French Canadians have the habit of easy and quick canonization. After Claude Ryan’s death on Feb. 9, the whole nation praised the journalist and politician, from Cardinal Jean-Claude Turcotte of Montreal to Quebec Premier Jean Charest. Many journalists participated, particularly from Le Devoir. Even the PQ leader, Bernard Landry, and the former PQ leader, Lucien Bouchard, were at the funeral. There was complete unanimity, with the exception of the radical separatist film-maker Pierre Falardeau, whose movies are financed by Canadian taxpayers’ money. Falardeau insulted Ryan for his Catholic faith and his federalism. He concluded his letter, published in the Bloc Quebecois-subsidized newspaper Le Quebecois: “Claude Ryan takes in his casket his provincial and criminal political thought. So long, filth!”

Falardeau’s letter is motivated by hatred. Ryan deserves much more than that, but his itinerary as a Catholic intellectual is not necessarily perfect. In fact, we could say that he was a liberal Catholic intellectual. This kind of Catholicism was condemned with vigour by Pope Leo XIII in the 19th century and by Pope Pius XII in the 20th century. Claude Ryan strongly favoured the separation of church and state, even though he recognized the former as one “interlocutor” among others in the public arena. This is why he always supported the Quiet Revolution in Quebec. As general secretary of Catholic Action in Quebec in the 1950s, he was transfixed by the ideas of liberty, equality, fraternity and secularization which were promoted by Pierre Trudeau’s Cité libre. This publication was influenced by the left-wing and personalist French journal Esprit, founded by the “Catholic” communist thinker, Emmanuel Mounier.

With this liberal Catholic mentality, Ryan was weak in the 1970s as the editor of Le Devoir toward the abortionist Henry Morgentaler, who was illegally killing babies in the eastern part of Montreal. Ryan supported the first condemnation of the abortionist by the courts in 1974, but he was not sure about his second acquittal in 1975. “The question of abortion is among those questions upon which there is no consensus anymore. We must ask if finally the respect of life would not be better served by a legislative decision that would erase from the Criminal Code the measures on abortion. The laws about abortion have usually followed the general state of morality and opinions. Where the beliefs change, it is difficult to maintain the same laws.”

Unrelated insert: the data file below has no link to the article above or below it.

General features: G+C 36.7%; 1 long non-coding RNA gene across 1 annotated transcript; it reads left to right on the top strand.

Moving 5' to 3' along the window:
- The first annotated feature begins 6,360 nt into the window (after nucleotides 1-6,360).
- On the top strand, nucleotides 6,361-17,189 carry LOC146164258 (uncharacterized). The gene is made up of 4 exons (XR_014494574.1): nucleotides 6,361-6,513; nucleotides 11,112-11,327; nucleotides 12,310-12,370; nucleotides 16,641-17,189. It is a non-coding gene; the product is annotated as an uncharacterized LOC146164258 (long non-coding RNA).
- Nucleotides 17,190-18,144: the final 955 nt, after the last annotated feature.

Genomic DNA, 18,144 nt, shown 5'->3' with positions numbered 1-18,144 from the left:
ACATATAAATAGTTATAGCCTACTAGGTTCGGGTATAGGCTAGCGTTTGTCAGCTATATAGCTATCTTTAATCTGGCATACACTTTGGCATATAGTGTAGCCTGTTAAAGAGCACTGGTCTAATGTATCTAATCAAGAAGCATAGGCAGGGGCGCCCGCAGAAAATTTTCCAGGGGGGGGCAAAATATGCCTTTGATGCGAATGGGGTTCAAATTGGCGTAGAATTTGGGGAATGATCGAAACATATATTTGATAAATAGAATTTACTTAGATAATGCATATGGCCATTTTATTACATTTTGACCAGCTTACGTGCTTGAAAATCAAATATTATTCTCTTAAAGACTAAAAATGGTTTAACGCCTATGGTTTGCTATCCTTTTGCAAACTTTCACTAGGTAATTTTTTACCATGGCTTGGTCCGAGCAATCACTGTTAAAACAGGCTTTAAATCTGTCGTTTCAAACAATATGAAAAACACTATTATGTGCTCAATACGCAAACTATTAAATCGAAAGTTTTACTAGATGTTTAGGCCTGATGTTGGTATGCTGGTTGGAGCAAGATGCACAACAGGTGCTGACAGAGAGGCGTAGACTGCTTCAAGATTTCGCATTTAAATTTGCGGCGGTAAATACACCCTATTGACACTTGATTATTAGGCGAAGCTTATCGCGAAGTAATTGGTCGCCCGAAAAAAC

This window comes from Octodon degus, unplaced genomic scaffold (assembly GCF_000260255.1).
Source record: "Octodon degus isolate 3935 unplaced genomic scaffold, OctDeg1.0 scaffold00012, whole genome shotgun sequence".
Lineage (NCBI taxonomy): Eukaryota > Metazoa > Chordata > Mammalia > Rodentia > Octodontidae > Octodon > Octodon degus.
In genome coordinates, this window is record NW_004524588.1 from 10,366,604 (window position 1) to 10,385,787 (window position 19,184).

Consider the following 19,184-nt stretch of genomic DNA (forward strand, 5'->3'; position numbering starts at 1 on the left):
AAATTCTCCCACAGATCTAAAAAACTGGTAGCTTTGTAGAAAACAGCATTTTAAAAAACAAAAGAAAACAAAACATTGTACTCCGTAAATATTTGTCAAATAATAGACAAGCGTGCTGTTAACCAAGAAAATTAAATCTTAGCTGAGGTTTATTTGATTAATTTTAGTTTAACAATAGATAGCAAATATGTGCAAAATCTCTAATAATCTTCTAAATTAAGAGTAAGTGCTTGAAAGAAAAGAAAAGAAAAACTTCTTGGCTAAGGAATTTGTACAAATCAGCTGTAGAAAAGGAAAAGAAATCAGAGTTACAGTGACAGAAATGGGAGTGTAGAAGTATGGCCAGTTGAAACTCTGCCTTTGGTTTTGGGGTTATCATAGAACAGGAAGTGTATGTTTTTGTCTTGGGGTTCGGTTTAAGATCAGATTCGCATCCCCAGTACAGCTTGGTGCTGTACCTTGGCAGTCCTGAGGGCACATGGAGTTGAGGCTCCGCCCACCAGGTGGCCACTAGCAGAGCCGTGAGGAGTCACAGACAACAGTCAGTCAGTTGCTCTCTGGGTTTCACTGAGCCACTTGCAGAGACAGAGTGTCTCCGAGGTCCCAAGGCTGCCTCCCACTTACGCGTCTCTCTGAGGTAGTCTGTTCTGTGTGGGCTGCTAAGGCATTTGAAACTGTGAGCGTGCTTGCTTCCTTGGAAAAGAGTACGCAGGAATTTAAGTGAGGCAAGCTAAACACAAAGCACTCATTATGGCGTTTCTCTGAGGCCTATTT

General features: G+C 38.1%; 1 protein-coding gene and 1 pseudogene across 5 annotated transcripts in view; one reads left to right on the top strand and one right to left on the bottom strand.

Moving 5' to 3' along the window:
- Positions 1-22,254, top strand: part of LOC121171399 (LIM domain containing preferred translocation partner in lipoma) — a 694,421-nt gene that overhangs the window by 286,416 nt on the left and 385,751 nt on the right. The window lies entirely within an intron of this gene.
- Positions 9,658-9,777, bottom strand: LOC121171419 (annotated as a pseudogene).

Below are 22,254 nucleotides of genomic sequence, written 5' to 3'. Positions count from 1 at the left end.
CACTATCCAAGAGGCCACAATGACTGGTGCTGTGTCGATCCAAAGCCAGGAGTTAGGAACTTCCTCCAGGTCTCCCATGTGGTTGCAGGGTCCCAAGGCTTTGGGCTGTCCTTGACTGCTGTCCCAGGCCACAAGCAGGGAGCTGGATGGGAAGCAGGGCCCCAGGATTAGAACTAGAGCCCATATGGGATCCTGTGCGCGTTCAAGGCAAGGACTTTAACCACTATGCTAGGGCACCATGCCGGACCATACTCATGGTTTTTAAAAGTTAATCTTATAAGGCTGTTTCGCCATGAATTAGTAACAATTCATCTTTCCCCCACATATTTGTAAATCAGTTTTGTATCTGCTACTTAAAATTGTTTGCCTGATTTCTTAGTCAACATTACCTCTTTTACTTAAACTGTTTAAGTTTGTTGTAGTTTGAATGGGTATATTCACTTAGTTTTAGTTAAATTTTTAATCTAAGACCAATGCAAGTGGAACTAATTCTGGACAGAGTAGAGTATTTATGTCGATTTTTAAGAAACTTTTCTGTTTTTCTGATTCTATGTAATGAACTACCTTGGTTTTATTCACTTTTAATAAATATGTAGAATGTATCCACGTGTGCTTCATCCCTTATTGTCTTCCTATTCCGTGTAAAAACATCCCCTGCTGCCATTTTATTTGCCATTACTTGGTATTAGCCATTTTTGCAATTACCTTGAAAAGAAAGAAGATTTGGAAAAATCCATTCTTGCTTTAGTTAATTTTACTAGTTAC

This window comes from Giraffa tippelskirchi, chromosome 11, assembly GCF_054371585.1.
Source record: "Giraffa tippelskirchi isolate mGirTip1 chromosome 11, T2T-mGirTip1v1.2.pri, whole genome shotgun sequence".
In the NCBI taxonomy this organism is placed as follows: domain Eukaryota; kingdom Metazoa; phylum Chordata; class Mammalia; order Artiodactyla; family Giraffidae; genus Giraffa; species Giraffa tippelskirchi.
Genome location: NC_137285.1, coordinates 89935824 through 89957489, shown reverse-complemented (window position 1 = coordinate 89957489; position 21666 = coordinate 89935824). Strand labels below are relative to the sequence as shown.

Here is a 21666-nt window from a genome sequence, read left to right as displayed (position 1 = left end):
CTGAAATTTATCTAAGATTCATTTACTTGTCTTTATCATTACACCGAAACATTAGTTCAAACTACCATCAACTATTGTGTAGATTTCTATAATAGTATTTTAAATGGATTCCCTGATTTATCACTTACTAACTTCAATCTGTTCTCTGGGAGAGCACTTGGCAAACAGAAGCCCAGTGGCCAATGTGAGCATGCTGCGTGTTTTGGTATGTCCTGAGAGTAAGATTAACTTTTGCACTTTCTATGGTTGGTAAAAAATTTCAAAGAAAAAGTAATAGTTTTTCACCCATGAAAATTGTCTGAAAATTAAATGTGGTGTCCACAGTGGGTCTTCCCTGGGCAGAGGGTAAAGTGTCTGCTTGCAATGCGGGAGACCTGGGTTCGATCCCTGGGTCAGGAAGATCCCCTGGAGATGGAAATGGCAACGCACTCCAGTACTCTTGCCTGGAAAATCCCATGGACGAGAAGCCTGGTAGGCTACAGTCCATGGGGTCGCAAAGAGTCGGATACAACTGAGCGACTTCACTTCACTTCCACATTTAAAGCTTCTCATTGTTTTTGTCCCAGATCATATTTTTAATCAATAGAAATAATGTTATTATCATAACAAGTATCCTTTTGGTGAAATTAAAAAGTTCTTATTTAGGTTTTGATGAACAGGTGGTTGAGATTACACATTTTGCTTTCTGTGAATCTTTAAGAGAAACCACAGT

After the third acquittal of Morgentaler in September 1976, he is even clearer in his opposition to the law that restricted abortion. “It is the current law that does not work,” he wrote. He also opened his pages to pro-abortion doctors and activists and Le Devoir was generally pro-Morgentaler, despite the fact that it was still considered a Catholic paper to some extent.

In the last years before his death, Ryan was worried about the low birthrate in Quebec, but was at the same time opposed to any “crusade against abortion.” (This is the expression he used when I asked him his opinion about the omnibus bill after Pierre Trudeau’s funeral). In his political legacy, he wrote that he hoped that the Quebec people would follow the teachings of Jesus Christ, “particularly with respect for the sacred character of life.” His silence about this teaching throughout his political career is rather strange. At the same time, we can understand that his liberalism was very useful to have for such a successful career in an apostate society.

While he was minister of education in Robert Bourassa’s government, the secularization of the school boards that he supported was reprehensible from a Christian perspective. It led, a few years later, to the complete secularization of all Christian public schools in Quebec, whereas he was pretending to save them with the naïve Quebec bishops. There is now not a single Christian public school in Quebec. Where was Ryan’s prudence about this question?